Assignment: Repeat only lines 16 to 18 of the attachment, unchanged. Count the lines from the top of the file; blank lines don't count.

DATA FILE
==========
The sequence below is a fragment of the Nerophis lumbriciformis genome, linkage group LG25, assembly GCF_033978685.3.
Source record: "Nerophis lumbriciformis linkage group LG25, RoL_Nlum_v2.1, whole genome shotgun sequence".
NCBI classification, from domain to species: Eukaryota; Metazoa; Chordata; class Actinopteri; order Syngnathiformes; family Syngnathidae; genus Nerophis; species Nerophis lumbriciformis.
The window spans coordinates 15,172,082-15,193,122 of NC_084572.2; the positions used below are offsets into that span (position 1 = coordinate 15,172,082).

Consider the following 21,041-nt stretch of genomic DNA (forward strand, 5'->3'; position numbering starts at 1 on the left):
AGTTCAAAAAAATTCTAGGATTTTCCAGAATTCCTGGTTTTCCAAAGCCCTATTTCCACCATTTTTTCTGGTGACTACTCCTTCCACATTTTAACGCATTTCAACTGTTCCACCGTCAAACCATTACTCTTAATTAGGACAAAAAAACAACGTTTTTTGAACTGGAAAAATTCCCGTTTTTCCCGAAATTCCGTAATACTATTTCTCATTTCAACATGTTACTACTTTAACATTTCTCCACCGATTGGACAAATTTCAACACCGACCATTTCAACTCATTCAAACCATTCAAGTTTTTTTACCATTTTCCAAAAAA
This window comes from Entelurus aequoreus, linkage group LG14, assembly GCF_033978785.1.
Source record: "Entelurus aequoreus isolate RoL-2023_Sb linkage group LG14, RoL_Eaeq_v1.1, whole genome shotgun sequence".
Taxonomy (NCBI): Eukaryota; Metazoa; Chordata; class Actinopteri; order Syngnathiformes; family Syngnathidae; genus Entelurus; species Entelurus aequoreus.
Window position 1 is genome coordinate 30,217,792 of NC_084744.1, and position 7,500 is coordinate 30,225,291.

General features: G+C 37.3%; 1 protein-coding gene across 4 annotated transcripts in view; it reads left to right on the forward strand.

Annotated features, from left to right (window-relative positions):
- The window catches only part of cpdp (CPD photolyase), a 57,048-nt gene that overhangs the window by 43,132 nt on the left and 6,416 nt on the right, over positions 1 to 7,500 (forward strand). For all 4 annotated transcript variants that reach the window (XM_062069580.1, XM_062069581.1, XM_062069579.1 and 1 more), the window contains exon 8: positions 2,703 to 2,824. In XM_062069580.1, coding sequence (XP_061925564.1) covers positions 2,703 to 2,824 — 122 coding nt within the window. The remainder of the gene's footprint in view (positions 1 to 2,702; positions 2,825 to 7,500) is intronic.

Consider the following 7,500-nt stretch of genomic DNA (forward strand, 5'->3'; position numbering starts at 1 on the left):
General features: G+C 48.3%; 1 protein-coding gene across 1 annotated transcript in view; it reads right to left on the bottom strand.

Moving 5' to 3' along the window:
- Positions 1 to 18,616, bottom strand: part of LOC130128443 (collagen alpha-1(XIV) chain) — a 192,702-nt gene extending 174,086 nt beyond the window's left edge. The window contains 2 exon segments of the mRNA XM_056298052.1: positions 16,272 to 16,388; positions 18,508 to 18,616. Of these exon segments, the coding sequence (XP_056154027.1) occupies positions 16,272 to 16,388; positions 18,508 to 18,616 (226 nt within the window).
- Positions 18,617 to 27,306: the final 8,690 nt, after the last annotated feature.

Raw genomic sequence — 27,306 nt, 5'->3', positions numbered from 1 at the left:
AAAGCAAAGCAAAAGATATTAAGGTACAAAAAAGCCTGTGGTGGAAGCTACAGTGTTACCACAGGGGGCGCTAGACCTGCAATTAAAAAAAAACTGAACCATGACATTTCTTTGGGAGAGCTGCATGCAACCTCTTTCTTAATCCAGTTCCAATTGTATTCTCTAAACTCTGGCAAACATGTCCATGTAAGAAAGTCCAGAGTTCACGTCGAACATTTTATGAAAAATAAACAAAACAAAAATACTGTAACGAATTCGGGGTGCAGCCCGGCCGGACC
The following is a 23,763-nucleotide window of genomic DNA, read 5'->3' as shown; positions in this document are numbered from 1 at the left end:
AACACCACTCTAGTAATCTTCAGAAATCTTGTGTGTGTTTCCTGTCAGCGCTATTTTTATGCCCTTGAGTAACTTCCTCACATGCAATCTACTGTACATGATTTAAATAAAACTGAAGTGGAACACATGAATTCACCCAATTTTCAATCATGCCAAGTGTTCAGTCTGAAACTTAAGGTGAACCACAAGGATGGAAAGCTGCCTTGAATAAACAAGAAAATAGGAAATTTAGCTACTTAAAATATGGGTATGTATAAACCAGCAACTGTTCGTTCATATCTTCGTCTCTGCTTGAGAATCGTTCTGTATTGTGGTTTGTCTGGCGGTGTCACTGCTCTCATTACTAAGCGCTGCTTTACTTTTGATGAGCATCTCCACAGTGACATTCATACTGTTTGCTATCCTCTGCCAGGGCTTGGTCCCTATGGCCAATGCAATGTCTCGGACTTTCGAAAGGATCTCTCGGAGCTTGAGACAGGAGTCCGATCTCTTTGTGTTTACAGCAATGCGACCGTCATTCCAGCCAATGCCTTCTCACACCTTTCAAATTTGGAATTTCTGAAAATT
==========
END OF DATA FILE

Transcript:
Moving 5' to 3' along the window:
- Positions 1 to 18,616, bottom strand: part of LOC130128443 (collagen alpha-1(XIV) chain) — a 192,702-nt gene extending 174,086 nt beyond the window's left edge. The window contains 2 exon segments of the mRNA XM_056298052.1: positions 16,272 to 16,388; positions 18,508 to 18,616. Of these exon segments, the coding sequence (XP_056154027.1) occupies positions 16,272 to 16,388; positions 18,508 to 18,616 (226 nt within the window).
- Positions 18,617 to 27,306: the final 8,690 nt, after the last annotated feature.